This is one of the 100 recipes of the IPython Cookbook, the definitive guide to high-performance scientific computing and data science in Python.
UPDATE (2014-09-29): in newer versions of rpy2, the IPython extension with the R magic is
rpy2.ipython and not
rmagic as stated in the book.
There are three steps to use R from IPython. First, install R and rpy2 (R to Python interface). Of course, you only need to do this step once. Then, to use R in an IPython session, you need to load the IPython R extension.
rpy2 does not appear to work well on Windows. We recommend using Linux or Mac OS X.
To install R and rpy2 on Ubuntu, run the following commands:
sudo apt-get install r-base-dev sudo apt-get install python-rpy2
Here, we will use the following workflow. First, we load data from Python. Then, we use R to design and fit a model, and to make some plots in the IPython notebook. We could also load data from R, or design and fit a statistical model with Python's statsmodels package, etc. In particular, the analysis we do here could be done entirely in Python, without resorting to the R language. This recipe just shows the basics of R and illustrates how R and Python can play together within an IPython session.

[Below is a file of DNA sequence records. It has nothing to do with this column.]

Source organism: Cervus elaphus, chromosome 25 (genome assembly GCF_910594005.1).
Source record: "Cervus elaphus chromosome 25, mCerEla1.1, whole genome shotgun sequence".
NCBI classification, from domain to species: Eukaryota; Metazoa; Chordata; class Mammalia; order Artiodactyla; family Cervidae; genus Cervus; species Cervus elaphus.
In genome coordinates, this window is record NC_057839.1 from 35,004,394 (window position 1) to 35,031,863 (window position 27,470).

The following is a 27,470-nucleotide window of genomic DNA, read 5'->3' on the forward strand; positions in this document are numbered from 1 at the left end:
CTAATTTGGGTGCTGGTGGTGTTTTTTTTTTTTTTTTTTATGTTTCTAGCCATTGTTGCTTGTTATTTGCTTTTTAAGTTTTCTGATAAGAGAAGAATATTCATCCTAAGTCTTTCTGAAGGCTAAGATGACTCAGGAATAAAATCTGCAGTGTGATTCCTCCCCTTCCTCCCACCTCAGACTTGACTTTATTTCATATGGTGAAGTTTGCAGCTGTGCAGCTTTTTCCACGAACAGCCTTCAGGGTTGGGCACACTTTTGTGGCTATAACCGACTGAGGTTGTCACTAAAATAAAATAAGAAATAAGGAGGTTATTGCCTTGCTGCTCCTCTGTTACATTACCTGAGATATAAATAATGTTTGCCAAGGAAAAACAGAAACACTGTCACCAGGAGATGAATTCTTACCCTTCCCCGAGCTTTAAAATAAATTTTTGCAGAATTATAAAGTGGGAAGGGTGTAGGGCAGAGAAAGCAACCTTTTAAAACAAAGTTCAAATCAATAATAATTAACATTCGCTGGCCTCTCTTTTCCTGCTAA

import statsmodels.datasets as sd
data = sd.longley.load_pandas()
yas the exogeneous (independent) and endogenous (dependent) variables, respectively. The endogenous variable quantifies the total employment in the country.
y, x = data.endog, data.exog
x['TOTEMP'] = y
%R -i var1,var2magic. Then, we can call R's
gnp = x['GNP'] totemp = x['TOTEMP']
%R -i totemp,gnp plot(gnp, totemp)
lmfunction lets us perform a linear regression. Here, we want to express
totemp(total employement) as a function of the country's GNP.
%%R fit <- lm(totemp ~ gnp); # Least-squares regression print(fit$coefficients) # Display the coefficients of the fit. plot(gnp, totemp) # Plot the data points. abline(fit) # And plot the linear regression.